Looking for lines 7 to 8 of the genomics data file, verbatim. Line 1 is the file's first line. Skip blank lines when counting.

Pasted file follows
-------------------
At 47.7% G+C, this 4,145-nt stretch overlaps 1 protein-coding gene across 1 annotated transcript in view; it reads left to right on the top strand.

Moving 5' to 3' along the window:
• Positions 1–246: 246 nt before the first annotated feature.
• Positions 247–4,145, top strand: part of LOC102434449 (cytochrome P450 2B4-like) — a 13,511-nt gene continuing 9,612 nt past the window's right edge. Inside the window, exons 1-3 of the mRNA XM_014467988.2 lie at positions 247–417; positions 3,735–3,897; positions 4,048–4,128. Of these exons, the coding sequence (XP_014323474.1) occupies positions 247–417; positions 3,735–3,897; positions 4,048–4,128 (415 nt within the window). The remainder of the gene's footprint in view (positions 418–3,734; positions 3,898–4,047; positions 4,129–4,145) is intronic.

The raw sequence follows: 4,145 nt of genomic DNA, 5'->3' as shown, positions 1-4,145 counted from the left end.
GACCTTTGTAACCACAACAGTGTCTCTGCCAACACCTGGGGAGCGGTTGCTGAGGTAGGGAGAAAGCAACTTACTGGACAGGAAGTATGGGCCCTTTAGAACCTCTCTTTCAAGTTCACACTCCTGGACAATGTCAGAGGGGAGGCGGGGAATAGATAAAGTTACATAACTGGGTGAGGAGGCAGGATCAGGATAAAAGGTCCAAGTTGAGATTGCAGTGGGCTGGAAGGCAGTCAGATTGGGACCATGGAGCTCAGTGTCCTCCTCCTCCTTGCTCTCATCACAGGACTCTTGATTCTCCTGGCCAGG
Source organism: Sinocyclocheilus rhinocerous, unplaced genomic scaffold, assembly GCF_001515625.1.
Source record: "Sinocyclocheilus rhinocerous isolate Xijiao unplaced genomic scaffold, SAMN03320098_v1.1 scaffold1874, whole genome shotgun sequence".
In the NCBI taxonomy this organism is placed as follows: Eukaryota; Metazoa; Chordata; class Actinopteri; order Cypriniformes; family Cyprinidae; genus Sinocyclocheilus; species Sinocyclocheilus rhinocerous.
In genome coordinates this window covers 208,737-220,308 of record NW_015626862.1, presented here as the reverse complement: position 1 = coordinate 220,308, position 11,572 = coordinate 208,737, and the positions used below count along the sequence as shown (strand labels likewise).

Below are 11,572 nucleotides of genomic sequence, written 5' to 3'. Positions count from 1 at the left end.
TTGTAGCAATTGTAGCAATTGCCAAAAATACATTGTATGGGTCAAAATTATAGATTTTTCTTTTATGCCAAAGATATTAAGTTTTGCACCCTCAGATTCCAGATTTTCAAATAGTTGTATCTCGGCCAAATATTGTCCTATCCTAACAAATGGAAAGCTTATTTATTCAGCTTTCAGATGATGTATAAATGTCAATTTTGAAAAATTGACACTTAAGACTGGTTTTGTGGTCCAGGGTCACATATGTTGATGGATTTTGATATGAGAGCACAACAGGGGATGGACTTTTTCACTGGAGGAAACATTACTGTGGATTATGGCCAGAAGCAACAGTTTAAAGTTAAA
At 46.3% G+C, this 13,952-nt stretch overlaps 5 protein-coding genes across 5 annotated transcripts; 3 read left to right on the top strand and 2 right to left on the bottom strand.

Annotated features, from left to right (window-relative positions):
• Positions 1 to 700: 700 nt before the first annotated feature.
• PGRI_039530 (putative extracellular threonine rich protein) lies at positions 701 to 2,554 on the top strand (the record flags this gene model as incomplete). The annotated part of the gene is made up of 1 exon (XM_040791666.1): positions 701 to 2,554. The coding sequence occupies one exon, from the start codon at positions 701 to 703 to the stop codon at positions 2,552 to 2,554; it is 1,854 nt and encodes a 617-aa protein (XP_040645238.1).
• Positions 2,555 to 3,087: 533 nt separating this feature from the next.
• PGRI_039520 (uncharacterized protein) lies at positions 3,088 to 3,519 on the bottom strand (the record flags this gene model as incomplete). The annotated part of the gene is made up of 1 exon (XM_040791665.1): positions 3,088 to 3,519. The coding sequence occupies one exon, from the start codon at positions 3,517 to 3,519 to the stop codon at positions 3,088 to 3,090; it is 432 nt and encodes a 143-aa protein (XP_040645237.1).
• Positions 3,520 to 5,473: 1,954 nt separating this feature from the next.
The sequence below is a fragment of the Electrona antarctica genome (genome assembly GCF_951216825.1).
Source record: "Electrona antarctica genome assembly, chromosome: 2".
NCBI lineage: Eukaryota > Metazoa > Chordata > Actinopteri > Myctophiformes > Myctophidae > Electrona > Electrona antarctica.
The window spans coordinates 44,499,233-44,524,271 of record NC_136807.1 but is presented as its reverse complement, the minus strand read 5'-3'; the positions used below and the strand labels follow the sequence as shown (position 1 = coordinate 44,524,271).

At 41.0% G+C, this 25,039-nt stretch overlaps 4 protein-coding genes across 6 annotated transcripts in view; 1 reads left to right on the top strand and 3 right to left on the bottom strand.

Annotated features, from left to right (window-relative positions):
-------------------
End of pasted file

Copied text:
Source organism: Sinocyclocheilus rhinocerous, unplaced genomic scaffold, assembly GCF_001515625.1.
Source record: "Sinocyclocheilus rhinocerous isolate Xijiao unplaced genomic scaffold, SAMN03320098_v1.1 scaffold1874, whole genome shotgun sequence".